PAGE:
Affordable Transit – Oriented Development Has Promise

Massachusetts developers and transportation officials want the public to know transit-oriented development is about more than just building skyscrapers over downtown train stations.  “Transit-oriented development is not so much of what happens in downtown Boston and the urban core, but what can happen beyond that,” Federal Realty Investment Trust Vice President of Development Patrick McMahon said at a Bisnow’s Boston Transit-Oriented Development Boom event. “I think of the opportunity to spread density out and beyond from where we know and see density today.”

Federal Realty is behind Assembly Row, a mixed-use development on the Orange Line north of Boston in Somerville. McMahon points to projects like Assembly and NB Development Group’s Boston Landing in Brighton as ways to extend density throughout the region rather than zeroing in on costly, transit-oriented development in the urban core.  

More transit-oriented development is also a key opportunity to tackle Greater Boston’s affordability issues. More than 400,000 new units of housing are needed in the region by 2040 to sustain its economic growth, according to the Metropolitan Area Planning Council. Panelists at the Bisnow event said transit-oriented development is the best catalyst to hit that target and make meaningful improvements to infrastructure beyond railways. “Transit-oriented development is a real opportunity and meaningful one that we as a state and region should take to create more affordable housing,” McMahon said. “I also think TOD isn’t just transit-oriented development. It’s transit/infrastructure-oriented development.” Massachusetts, Somerville and Federal Realty invested over $100M combined on infrastructure at Assembly Row, but McMahon said only 30% of that went to the infill Orange Line station. The rest was for sewer systems, roads, a network of streets and other infrastructure necessary to support density in the area.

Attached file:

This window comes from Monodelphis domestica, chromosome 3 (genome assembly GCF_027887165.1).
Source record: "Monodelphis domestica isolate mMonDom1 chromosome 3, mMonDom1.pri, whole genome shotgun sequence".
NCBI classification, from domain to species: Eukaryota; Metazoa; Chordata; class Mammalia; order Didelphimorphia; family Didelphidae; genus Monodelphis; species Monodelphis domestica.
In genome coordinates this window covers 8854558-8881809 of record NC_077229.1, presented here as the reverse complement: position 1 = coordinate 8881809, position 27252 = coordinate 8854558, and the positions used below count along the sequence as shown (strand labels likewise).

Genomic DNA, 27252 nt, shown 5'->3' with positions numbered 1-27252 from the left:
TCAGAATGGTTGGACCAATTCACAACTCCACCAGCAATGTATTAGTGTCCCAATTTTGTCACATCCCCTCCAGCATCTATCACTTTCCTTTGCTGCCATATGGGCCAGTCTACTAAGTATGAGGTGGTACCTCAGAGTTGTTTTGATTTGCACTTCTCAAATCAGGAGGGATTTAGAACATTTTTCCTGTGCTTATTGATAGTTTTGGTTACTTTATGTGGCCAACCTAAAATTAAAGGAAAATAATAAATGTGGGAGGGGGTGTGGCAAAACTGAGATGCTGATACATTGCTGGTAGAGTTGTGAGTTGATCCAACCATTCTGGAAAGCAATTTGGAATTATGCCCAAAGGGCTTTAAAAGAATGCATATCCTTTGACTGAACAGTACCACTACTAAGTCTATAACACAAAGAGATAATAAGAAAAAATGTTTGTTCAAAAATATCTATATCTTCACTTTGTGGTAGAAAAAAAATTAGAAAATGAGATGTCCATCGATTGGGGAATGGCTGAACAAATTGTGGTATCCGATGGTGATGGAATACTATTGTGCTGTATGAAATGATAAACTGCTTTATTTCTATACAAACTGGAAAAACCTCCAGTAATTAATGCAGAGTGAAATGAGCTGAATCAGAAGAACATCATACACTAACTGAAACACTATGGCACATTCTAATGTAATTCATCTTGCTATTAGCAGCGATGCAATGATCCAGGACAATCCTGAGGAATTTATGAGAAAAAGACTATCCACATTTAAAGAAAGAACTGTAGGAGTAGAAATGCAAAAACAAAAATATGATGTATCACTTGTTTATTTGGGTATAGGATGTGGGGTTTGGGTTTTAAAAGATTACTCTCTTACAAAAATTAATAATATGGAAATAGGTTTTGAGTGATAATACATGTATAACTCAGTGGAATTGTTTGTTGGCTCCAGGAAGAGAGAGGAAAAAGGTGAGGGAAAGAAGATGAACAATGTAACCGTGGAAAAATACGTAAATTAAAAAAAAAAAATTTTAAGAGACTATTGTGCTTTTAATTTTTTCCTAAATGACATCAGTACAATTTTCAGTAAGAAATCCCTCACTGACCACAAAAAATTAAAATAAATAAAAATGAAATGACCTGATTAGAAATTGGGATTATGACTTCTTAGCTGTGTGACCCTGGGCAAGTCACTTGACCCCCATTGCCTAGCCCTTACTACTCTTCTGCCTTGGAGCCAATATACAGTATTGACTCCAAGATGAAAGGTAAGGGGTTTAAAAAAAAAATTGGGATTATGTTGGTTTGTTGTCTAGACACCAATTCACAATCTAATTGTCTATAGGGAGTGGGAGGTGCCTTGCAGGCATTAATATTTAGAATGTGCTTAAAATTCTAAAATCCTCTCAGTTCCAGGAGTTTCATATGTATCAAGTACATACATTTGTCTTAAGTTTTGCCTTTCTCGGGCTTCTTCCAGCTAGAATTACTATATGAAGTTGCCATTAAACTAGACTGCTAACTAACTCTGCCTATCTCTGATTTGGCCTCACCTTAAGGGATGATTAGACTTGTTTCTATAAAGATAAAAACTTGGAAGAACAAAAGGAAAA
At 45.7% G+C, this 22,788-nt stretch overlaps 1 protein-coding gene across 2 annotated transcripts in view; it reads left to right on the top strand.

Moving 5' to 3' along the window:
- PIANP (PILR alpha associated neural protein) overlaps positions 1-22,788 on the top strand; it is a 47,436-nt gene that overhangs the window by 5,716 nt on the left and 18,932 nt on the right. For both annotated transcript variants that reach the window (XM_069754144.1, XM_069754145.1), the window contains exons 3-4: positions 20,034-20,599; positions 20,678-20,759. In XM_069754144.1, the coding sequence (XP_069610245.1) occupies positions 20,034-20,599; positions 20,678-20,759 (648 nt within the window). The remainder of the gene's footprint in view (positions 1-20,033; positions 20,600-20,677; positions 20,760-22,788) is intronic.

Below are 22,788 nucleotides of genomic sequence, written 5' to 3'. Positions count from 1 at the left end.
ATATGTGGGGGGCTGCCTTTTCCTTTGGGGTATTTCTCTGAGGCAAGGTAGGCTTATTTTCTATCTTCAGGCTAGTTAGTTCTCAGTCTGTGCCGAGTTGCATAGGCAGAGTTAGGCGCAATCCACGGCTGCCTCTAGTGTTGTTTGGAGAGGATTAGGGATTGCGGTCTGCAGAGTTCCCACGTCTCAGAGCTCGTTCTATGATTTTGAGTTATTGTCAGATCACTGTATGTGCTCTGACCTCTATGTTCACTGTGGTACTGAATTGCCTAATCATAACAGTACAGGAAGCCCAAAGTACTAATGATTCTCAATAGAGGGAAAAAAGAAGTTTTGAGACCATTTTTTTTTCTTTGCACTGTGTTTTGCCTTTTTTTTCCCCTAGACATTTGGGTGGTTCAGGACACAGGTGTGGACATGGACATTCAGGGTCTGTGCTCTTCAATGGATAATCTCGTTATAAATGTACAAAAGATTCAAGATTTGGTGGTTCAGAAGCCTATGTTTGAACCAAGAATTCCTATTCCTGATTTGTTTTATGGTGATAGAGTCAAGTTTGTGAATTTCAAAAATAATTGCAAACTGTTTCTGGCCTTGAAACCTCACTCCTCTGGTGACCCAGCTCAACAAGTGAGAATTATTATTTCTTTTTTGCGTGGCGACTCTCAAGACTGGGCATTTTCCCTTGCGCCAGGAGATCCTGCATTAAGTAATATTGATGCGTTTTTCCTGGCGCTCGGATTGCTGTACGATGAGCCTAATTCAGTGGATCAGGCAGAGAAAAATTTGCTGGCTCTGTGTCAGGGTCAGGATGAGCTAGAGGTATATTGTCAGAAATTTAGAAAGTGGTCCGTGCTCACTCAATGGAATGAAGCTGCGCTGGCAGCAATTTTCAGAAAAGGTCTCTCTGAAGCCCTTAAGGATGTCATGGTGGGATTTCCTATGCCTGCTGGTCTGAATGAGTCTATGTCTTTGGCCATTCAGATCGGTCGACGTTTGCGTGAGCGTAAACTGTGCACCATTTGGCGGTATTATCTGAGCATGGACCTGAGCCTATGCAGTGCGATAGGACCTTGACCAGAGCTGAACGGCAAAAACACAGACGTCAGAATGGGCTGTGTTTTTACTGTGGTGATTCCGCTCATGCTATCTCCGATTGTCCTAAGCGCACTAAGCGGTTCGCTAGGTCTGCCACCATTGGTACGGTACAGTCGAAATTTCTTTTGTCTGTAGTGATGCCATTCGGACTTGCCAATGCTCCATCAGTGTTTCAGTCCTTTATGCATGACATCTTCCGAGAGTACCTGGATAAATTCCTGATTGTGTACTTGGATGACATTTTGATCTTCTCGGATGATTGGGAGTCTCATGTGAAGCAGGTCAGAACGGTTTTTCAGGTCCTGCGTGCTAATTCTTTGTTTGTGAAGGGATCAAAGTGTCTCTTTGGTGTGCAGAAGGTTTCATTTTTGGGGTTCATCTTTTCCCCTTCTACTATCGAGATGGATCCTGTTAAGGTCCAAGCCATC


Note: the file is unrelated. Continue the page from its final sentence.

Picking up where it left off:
While the Somerville development is seen as a successful model for creating density away from downtown, it isn’t always so easy. Developers are typically eager to build housing, but Metropolitan Area Planning Council Senior Regional Planner Chris Kuschel said Boston and Somerville can’t be the only ones to pursue projects with density. Suburbs should pull their weight, but that is easier said than done.  “There are a lot of unique challenges in the suburbs, and a big part of it is convincing the municipalities or members of the community to have this type of development because change can be hard,” Kuschel said. “In Boston, we’re often talking about how many hundred feet to build a building. In the suburbs, it’s much more of an existential type of discussion: ‘Are we going to have any new development, or is it going to stay a strip mall for the next 20 years?’”

In those instances where a municipality is willing to let developers pursue a project, they should be ready to commit to revitalizing the surrounding area beyond their own  development.  “The challenge I think for transit-oriented development is it’s the sexy buzzword. Everybody wants to be TOD, every investor wants to develop at a TOD location,” Jefferson Apartment Group (JAG) Senior Vice President Sandi Silk said. “If you’re going to go somewhere that’s emerging, you have to understand what is likely to come and be a part of that.”

JAG is developing the 500K SF Jefferson at Malden Center, a transit-oriented development at the Malden Center Orange Line station. The development entails replacing the old Malden City Hall with 320 residential units, 45K SF of new offices that will be the new City Hall and 23K SF of retail.  Berkeley Investments bought the property next door in 2016 and has since announced plans for Exchange 200, a mixed-use development that will include retail and office space. Rather than view her neighbor as a competitor, Silk said it is important to work together in order to make transit-oriented development in the emerging cluster a success.  “The conversation we had was to try and see if we can come out together and pitch the whole thing. It’s competitive, but it’s collaborative,” Silk said. “Finding those opportunities to collaborate with competitors and jurisdictions [to] make those communities better is good for everyone.”